In fact, between 15 and 49 employees is when processes for HR become part of your business’s critical success factors.  For recruiting, your focus should now shift toward hiring a management level of good coaches, trainers, and motivators. Your options for candidates have likely increased and more people know about your business, and want to join it. To maintain the quality of your team, it is imperative at this point to create guidelines and processes for recruiting and hiring candidates.  Adhering to those policies can help safeguard you from potential liability, as well as help identify the key competencies that make your business tick. Up until now, you were probably active in every single hire.  You’ve got to put practices in place to guarantee the type of new employees on whom you’ve always been able to put your personal stamp of approval. Until now.

The other key element in this 15-49 employee band is the onboarding or orientation approach for newcomers.  The larger the staff, the more challenging it is to acclimate new workers quickly into the mainstream. And with the growth you’re experiencing, there is no time for much handholding. Identifying and documenting workflow practices can be a tremendous help in this area. A simple manual of operations or “modernized” employee handbook can be a lifesaver, and even help identify things like cultural norms. (We all know how hard it can be to determine those when you’re new to a job.)  Finally, an informal policy toward training is a must at this level. Now that your key players are being held accountable for their subordinates, not to mention the overall organizational goals, a way to identify and schedule training is crucial.

I think 50 employees is a major milestone for any company. Not only are you subject to various major federal/state regulations, such as the Family Medical Leave Act (FMLA), it is the time when companies traditionally begin defining and articulating their unique culture.  It is the true initializing of an internal identity.  Competencies are typically defined and career ladders formalize.  This not only creates a picture of the organization, it is tremendously helpful for giving employees a sense of purpose and belonging.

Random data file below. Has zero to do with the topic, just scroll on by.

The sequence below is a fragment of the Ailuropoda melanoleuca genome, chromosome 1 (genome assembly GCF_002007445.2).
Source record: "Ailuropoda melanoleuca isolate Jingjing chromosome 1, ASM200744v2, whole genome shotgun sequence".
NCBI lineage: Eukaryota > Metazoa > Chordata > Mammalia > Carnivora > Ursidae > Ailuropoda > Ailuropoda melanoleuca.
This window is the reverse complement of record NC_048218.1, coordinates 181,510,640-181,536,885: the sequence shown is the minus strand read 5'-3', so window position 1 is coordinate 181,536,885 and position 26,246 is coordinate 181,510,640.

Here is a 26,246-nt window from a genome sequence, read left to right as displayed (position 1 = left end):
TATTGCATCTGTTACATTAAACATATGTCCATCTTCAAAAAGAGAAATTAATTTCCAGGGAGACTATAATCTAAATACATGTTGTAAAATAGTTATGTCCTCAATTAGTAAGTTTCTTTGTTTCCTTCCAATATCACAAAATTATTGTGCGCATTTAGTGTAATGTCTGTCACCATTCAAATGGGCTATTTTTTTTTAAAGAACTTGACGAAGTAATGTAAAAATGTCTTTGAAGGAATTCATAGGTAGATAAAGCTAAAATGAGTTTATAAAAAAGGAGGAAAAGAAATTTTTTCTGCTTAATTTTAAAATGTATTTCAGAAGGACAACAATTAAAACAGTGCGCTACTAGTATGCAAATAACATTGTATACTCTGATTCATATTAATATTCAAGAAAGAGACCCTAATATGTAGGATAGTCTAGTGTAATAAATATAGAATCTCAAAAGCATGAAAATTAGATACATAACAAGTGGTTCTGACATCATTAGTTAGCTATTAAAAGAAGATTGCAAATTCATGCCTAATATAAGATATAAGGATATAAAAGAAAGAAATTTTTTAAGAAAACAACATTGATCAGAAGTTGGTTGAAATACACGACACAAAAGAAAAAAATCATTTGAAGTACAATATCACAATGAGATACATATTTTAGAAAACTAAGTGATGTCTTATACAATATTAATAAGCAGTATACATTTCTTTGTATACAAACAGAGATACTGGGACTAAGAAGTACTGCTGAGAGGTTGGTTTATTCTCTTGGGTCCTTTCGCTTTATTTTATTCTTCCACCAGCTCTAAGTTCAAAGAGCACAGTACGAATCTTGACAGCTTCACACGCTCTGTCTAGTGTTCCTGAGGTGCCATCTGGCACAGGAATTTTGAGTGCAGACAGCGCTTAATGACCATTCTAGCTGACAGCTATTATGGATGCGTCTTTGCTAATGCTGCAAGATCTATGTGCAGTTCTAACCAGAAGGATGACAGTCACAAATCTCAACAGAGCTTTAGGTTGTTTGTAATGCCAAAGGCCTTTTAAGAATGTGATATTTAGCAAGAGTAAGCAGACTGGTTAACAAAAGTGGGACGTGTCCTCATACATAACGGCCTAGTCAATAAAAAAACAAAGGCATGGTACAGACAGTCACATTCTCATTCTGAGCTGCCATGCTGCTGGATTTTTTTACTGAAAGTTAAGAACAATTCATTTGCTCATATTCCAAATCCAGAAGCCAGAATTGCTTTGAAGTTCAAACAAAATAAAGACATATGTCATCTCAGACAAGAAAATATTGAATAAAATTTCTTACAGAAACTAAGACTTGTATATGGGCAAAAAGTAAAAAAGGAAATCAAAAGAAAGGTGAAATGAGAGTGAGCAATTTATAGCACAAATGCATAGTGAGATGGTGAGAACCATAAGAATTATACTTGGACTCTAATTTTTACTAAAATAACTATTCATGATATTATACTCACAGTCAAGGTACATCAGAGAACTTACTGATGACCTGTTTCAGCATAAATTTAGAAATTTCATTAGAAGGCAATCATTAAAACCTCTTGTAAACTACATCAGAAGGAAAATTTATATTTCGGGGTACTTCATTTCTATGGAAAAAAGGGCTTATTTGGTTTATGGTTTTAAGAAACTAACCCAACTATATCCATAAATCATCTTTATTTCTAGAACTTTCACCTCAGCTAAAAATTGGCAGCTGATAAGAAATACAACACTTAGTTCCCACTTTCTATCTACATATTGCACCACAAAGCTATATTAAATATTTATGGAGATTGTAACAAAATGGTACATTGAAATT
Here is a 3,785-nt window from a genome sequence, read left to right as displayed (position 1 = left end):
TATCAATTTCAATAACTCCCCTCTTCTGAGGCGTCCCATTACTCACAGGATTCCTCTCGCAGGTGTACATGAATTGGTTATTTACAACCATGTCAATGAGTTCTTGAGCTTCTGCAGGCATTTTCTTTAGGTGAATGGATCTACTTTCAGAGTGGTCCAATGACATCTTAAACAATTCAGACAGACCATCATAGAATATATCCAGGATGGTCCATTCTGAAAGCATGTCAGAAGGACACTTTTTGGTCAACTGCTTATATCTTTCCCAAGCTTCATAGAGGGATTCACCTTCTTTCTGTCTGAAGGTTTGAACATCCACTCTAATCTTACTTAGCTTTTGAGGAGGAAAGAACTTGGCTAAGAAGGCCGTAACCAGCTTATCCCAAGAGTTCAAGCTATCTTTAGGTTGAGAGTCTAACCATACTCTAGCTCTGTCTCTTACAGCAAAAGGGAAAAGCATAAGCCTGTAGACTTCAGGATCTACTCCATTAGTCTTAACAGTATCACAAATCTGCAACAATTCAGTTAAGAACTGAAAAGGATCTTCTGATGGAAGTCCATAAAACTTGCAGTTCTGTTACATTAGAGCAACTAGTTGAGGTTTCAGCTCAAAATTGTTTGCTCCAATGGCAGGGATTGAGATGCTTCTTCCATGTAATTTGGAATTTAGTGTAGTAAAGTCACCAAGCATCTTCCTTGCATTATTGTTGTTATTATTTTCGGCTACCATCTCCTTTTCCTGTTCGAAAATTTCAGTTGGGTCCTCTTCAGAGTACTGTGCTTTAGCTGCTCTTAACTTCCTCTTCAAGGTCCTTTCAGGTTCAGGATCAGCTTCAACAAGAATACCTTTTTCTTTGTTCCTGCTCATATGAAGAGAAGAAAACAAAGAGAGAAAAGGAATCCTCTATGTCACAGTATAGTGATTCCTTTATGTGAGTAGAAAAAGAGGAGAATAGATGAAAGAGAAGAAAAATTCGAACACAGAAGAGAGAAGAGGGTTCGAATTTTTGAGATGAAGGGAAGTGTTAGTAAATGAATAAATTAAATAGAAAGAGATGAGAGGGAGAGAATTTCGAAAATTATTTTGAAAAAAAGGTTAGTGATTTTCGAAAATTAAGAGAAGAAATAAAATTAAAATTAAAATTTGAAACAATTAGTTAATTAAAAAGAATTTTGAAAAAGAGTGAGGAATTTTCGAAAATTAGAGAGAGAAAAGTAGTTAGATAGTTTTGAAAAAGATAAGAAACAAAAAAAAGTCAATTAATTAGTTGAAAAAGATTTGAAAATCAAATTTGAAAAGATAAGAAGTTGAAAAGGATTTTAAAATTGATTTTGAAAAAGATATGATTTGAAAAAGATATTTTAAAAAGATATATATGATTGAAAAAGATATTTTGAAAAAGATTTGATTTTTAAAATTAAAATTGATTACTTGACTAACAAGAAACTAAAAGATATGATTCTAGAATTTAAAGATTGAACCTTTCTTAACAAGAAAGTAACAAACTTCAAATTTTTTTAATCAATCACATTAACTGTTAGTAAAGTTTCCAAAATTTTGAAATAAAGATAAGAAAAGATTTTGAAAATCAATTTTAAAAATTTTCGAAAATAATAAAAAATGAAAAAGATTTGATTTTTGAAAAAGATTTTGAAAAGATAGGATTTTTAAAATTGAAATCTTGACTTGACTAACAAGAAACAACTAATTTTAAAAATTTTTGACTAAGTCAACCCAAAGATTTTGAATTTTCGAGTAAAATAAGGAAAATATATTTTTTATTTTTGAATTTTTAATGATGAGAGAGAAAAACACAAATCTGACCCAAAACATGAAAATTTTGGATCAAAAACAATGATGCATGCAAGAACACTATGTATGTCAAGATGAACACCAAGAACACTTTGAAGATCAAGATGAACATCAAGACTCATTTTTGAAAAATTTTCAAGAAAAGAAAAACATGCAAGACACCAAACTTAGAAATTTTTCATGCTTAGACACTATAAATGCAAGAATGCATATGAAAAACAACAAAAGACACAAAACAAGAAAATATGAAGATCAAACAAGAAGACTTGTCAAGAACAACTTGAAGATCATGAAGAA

At this stage, your employees will want to grow along with the company. Employee development, and having someone responsible for that development whether it’s a manager, HR representative or consultant, is a major factor in a company’s success. Keep a strong focus on finding new and interesting ways to strengthen your existing team and keep them up to date on industry trends. Retention is even more important at this stage of the game. You’ve spent hours and hours nurturing and building this team. Now you’ve got to keep them challenged or turnover will hurt you. Encourage employee committees, and conduct regular surveys and “climate” assessments to keep tabs on the overall morale and positivity within your group. And lastly, scrutinize your employee benefit package to make sure it fits and attracts top talent.

Obviously, the things I’ve described here represent only a handful of people strategies during the various growth stages of a business. Your company will likely face a myriad of challenges as it evolves and changes. These suggestions are really meant as a springboard to help you manage, encourage and inspire the people that are accompanying you on the incredible journey of building your business.